Negative phase | Return the weight along the same path through which you lifted it, but don't let it touch the floor until the set is complete.


    Start | With your hands spaced slightly beyond your shoulders, hang from a chinup bar.
    Positive phase | Pull yourself up until your chin meets the bar. Do not kick or use body motion to assist in lifting yourself.
    Negative phase | Lower yourself along the same path until you are hanging at the bottom of the movement. Allow your lats to stretch at the bottom.


    Start | Stand facing a barbell on the floor. Bend at your hips, knees slightly bent. Using a grip slightly beyond shoulder width, pick up the barbell. Raise your torso a few degrees so that the bar does not touch the floor when it's resting at arms' length.
    Positive phase | Bring the barbell up to the lower part of your sternum, just below your chest. Do not jerk the weight.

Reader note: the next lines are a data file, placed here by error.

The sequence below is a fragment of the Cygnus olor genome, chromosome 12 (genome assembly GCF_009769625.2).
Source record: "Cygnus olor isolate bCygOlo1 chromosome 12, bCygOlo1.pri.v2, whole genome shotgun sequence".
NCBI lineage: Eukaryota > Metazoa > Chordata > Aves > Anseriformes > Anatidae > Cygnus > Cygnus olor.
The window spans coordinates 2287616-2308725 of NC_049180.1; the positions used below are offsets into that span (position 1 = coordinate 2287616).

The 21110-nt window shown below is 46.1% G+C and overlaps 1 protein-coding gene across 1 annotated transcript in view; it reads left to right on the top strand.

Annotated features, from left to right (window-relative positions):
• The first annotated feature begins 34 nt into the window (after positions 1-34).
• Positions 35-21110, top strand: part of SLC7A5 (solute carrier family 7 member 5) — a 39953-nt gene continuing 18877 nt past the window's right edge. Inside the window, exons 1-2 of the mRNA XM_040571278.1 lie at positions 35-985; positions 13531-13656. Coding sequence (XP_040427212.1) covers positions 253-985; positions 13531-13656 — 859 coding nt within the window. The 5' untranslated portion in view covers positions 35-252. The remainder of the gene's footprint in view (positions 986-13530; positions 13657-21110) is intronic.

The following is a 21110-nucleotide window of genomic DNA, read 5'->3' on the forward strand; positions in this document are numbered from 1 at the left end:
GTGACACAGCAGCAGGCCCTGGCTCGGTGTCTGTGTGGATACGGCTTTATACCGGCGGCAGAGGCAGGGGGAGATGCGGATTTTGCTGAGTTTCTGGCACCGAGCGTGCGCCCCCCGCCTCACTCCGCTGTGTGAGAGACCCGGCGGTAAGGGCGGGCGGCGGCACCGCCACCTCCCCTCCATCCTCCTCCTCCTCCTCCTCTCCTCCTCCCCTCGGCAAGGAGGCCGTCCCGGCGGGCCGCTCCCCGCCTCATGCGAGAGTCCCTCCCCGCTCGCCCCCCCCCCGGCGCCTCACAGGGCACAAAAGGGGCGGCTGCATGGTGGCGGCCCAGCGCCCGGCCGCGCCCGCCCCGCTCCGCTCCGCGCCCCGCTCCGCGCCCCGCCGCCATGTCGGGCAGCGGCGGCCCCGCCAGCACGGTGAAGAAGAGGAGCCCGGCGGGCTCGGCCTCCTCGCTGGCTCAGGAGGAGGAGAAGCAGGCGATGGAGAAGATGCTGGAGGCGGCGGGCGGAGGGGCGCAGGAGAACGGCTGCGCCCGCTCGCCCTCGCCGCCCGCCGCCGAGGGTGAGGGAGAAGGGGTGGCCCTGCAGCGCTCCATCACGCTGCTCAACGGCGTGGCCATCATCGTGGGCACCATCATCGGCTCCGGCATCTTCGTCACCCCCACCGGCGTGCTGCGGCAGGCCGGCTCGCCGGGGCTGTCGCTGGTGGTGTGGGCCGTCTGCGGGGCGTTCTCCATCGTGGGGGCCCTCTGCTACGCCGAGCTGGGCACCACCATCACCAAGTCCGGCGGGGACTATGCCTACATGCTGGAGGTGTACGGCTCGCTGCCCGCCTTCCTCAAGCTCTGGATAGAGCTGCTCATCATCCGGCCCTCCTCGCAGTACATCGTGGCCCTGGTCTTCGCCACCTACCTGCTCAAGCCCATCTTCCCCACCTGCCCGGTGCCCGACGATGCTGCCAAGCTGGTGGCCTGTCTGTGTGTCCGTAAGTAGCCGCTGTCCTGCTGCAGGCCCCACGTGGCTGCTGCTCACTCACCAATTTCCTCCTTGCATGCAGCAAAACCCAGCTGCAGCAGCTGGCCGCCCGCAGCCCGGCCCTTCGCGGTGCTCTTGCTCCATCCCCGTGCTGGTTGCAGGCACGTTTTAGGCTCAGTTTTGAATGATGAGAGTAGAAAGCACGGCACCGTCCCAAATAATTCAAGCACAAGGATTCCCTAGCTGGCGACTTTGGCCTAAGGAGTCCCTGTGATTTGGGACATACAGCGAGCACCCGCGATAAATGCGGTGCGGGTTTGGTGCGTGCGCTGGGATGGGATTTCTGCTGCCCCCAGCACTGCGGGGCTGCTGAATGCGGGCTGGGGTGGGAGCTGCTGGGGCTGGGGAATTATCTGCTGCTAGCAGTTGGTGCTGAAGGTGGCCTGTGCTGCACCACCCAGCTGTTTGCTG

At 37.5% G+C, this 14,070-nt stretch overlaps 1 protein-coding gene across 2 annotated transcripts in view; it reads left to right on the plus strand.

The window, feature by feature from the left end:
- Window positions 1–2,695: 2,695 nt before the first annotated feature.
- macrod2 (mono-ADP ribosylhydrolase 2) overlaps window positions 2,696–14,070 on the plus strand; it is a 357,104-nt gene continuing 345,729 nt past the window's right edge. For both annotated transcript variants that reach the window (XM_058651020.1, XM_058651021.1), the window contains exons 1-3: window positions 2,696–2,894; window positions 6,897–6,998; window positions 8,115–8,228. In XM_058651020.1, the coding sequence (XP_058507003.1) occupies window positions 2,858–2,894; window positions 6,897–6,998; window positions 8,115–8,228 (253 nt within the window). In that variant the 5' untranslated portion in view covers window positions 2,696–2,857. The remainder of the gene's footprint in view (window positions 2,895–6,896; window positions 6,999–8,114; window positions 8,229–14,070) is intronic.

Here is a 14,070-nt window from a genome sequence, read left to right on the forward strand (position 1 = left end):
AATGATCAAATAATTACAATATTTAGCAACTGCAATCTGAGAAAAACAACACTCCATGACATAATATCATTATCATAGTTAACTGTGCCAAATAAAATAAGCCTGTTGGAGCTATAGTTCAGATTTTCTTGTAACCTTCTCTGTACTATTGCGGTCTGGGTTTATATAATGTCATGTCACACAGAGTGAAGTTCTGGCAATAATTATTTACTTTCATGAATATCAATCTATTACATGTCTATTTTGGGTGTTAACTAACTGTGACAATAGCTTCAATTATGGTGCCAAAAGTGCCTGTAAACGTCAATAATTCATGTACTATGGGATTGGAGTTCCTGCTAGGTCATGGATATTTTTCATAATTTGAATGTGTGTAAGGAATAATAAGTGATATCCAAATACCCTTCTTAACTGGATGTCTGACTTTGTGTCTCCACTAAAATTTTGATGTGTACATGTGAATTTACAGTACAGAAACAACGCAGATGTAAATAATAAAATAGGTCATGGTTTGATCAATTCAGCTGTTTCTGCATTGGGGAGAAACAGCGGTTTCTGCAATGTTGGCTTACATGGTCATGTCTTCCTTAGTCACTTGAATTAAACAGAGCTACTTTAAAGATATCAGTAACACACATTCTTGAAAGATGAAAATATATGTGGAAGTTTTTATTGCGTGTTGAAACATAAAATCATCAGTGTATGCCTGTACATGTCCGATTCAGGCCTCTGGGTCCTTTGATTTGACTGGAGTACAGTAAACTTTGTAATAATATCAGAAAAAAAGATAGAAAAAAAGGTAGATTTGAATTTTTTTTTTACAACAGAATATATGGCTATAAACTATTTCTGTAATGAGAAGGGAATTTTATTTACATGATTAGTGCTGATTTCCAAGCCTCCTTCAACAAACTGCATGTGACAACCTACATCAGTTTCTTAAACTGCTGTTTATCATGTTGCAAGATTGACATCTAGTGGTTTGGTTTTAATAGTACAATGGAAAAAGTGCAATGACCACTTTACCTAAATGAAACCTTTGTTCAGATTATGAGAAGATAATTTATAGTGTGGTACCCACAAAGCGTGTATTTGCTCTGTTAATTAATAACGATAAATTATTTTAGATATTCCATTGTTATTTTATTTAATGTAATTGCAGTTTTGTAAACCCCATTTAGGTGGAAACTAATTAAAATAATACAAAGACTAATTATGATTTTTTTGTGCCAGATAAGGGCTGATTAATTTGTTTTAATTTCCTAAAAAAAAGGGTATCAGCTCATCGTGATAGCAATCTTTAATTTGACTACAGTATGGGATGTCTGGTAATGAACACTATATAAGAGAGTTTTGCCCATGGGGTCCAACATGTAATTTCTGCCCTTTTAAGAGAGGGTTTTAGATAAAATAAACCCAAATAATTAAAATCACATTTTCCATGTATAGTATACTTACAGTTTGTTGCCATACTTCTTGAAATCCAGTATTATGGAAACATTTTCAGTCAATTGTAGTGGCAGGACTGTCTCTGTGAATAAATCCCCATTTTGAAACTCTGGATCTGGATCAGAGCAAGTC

Negative phase | Lower the weight, making sure to stretch out your lats at the bottom of the movement.


    Start | Take a medium-wide grip (about six inches beyond each shoulder) on a lat pulldown bar. Lower yourself into the seat, securely bracing your thighs under the cross supports.
    Positive phase | With shoulders back and chest up, pull the bar to the front of your neck and contract your lats.
    Negative phase | Control the weight stack as you lower it, making sure to feel a stretch in your lats at the top of the movement.


    Start | Pick up either a straight or a cambered barbell with a palms-up grip. Your hands should be spaced at shoulder width.
    Positive phase | Moving only your lower arms, curl the bar up to your shoulders without leaning backward for assistance. Squeeze and contract your biceps at the top of the movement.
    Negative phase | Lower the weight again, keeping tension in the biceps at all times.